Gosh, a long story as I am old and have 47 years working at sea.  I wanted to be a history teacher, but I also wanted to see the world. I have always been interested in ships and the sea.  My career route is not a normal one. It certainly helped that I had a career at sea, I understand the sea and ships and combined with my passion for shipwrecks, I have the best of both worlds.  I love to see how present offshore technology can be used and developed to find and investigate shipwrecks. Every shipwreck is different. Shipwrecks are events that are not supposed to happen. Shipwrecks are in some ways like crime scenes. You need to look at the clues and what you find on the seabed to try and piece together what happened to the ship and the people onboard. I am really an underwater detective.

As I live by the sea and I learned to sail I decided at 17 to join the merchant navy and I got a cadetship with Ben Line Steamers Ltd, affectionally known as the Scottish navy. I completed my cadetship but there was a decline in the UK merchant navy, so I ended up in 1979 going out to the North Sea on oil rigs as a stability officer. During my time offshore I learned to sport dive with the Sub Aqua Association (became DO of a local club I started) and was interested in shipwrecks and their history. I then started a successful a career as an offshore survival instructor/examiner for RGIT Ltd at their survival school base at Dundee docks. During my time ashore I did more diving and gained my HSE part III Commercial Diving qualification. I was approached by the Scottish Institute of Maritime Studies where I got involved with marine archaeology. After joining the Nautical Archaeology Society, I became a tutor with them. I then made the decision to become a marine archaeologist and did a Masters course at St Andrews University. Working with St Andrews university on various maritime projects included a Cromwellian wreck off Duart Castle, Isle of Mull. My contract with the university ended and they closed the Scottish Institute of Maritime Studies and I found myself out of work and very few marine archaeology jobs about. I decided to combine my 16 years in the offshore industry with my marine archaeology and I completed a one-month ROV (Remotely Operated Vehicle) course at the Underwater Centre in Fort William. In 2001 I became self-employed and started my own archaeology and exploration company Rovarch. I was approached by Odyssey Marine Exploration, Tampa, Florida where for 19 years I researched, looked for, discovered and excavated many interesting and high-profile shipwrecks. For the last three years I have been involved with more ship salvage work than marine archaeology. The recovery of valuable cargoes using ROV and a suite of salvage tools for various clients.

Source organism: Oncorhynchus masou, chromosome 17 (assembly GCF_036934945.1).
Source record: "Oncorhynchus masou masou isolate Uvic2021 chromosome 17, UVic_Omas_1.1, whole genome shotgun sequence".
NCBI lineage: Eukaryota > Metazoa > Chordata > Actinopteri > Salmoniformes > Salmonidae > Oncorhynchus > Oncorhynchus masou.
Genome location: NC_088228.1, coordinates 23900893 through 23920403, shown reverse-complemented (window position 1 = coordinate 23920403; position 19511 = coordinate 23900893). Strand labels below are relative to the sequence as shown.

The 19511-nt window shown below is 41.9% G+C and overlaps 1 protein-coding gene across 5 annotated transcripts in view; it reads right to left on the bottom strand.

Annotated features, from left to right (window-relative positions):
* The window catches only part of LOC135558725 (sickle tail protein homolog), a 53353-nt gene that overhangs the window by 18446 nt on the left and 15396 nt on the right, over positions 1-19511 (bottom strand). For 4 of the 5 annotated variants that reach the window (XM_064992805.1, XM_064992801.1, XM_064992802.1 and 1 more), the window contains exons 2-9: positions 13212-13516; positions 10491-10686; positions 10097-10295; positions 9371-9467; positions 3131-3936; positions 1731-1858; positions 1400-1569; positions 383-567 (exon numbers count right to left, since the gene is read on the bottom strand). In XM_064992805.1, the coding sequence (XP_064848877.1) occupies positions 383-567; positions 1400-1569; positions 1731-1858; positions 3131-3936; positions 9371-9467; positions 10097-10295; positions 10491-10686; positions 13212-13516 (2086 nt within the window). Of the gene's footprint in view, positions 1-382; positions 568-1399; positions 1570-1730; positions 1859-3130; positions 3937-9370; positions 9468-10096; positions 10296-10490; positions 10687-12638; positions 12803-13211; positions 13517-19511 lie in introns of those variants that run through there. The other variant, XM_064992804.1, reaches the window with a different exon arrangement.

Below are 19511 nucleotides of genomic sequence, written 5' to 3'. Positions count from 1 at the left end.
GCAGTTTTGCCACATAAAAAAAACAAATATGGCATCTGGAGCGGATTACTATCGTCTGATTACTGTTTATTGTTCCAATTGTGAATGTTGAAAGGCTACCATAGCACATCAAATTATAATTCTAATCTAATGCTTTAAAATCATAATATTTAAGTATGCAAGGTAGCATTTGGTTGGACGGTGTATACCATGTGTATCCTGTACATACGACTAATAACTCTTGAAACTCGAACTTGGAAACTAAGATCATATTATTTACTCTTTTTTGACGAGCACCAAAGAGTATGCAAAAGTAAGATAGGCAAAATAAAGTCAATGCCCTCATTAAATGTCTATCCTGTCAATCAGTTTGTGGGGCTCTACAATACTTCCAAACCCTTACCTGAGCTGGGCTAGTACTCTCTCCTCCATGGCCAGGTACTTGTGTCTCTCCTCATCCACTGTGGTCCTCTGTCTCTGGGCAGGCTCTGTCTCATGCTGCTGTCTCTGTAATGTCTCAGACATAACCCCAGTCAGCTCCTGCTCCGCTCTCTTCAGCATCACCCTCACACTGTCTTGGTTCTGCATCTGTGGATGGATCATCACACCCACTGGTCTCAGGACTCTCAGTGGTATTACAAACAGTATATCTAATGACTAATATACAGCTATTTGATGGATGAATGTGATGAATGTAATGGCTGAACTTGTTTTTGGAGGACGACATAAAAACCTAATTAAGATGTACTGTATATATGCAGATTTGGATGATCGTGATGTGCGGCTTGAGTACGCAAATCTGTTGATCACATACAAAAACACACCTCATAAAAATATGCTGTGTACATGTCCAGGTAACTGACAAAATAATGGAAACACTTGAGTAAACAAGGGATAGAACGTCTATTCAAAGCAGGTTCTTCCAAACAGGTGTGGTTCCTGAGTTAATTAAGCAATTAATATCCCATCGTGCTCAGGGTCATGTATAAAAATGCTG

What has been your most “wow moment” in your career?

This is a hard question. So many “wow moments”. For me being the first to see the shipwreck since it sunk is great. Visually, many wrecks are amazing. Some that stick out for me are the discovery of the American sidewheel steamer SS Republic off the coast of Georgia, USA. The sight of a sandy mound where there were broken kegs of gold and silver coins was amazing. Finding the final resting place of the WWII British cargo ship SS Gairsoppa at almost 5,000m deep, sitting intact and upright on the seabed was wonderful. My late father served on similar ships as a radio officer during WWII. Being one of the first few people to see many large bronze cannon lying in clusters on the seabed from the wreck of HMS Victory (1744) and finding undiscovered German WWII U-boats are all a “wow moments”.

How many shipwrecks have you investigated and/or dealt with?

I have never counted them but its in the hundreds. Everything from 1st century Roman amphora wrecks, 17th century pirate ships, 19th century sidewheel paddle steamers, 1744 HMS Victory, German U-boats, a few aircraft, and many WWI and WWII merchant ships and passenger liners.

What, in your opinion, would you say was your most important discovery either at sea or in the archives and why?